Here is Nikida Bolton during the 2011 Service Rifle Competition out at the Terrace Rod and Gun Club July 23.

Shooters take aim at rifle competition

There were seventeen sharp shooters this year at the 2011 Service Rifle Competition out at the Terrace Rod and Gun club July 23.

There were seventeen sharp shooters this year at the 2011 Service Rifle Competition out at the Terrace Rod and Gun club July 23.

Registration took place at 8 a.m. and was followed by safety meetings and rifle reviews, with shooting taking off at 9:20 a.m., and continuing on until 6 p.m.

There were 16 vintage shooters and one modern shooter at the event.

Event organizer Richard Kean said the Terrace Rod and Gun Club offers what most service rifle matches do,  such as the use of snap, rapid and deliberate type matches while using prone, kneeling and standing positions.

Every shooter also took a turn manning military rifle butts, constructed in 1943, which are re-enforced concrete bunkers with earth packed in front of them.

Participants use these butts to take shelter behind while changing up targets for shooters between rounds.

Shooters wear a military helmet, safety equipment and a high-visibility vest

while manning the rifle butts.

“It is perfectly safe, and an experience so say the least,” Kean said.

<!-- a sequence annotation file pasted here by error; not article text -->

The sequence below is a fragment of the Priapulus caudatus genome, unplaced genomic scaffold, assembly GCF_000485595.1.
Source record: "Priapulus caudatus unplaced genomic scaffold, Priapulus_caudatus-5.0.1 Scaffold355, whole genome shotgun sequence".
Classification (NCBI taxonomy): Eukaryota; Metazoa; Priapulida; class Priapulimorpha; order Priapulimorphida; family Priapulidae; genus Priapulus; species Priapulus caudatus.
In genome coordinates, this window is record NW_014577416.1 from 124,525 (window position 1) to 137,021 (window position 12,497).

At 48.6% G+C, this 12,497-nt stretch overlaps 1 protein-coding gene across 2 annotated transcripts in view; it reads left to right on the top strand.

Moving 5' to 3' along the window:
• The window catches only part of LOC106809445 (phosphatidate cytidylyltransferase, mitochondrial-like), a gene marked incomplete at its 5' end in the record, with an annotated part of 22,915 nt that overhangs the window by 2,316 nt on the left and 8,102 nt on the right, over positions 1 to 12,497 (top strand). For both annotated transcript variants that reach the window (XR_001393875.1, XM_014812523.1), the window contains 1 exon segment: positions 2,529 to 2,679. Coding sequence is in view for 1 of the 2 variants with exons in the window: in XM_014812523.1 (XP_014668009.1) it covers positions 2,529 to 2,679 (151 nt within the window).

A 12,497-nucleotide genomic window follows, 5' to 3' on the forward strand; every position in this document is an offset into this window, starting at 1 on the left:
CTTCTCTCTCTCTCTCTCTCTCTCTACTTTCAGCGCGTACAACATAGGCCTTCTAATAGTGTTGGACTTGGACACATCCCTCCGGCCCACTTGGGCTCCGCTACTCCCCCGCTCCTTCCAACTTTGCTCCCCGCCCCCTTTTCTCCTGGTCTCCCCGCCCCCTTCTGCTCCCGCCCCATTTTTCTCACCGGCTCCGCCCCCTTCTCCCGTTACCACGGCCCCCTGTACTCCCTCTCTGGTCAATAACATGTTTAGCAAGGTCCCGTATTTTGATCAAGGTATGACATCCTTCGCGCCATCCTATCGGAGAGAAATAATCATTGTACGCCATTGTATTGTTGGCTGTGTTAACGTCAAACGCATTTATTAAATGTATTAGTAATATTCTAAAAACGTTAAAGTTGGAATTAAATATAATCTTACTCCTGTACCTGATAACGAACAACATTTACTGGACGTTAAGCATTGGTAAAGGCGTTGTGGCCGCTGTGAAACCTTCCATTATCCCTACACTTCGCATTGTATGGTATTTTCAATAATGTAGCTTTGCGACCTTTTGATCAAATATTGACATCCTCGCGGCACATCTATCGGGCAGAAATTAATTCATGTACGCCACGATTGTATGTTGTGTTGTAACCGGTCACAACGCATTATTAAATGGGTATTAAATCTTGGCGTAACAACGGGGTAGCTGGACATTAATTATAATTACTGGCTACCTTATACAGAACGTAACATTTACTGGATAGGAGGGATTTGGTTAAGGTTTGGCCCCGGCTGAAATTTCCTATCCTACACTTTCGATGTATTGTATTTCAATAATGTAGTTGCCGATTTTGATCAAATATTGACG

Kean explains that service rifle matches require cardio and gym conditioning as it is physically difficult to move into various shooting positions and engage targets which are moving or may only appear for a few seconds.

He compares service rifle shooting to the real–life situations of hunting.

“Hunters often need to be moving quickly, change locations to source the best shooting angle, manage adrenaline and an elevated heart rate, control laboured breathing and figure out the numerous computations running through the hunter’s mind prior to pulling off that

one shot,” Kean explained.

Kean said he was seriously impressed with one shooter, Jordy Mandur of Terrace, who despite using a vintage service rifle with a limited magazine capacity and being on crutches, managed to place fifth in the competition.

“He turned a lot of heads and his determination impresses me very much,” Kean said.

The top three in the vintage category were Troy Hansen from Terrace in the number one spot, Mark Ciemniak from Kitimat in second and Dace Helps

from Telkwa placing third.

The modern shooter event went to the only contestant, Al Lencucha from Kitimat.

Kean urges people to keep the Terrace Rod and Gun Club Service Rifle event on their radar for next year.

He expects the competition to take place on the same date and would like to see more local

shooters at next year’s event.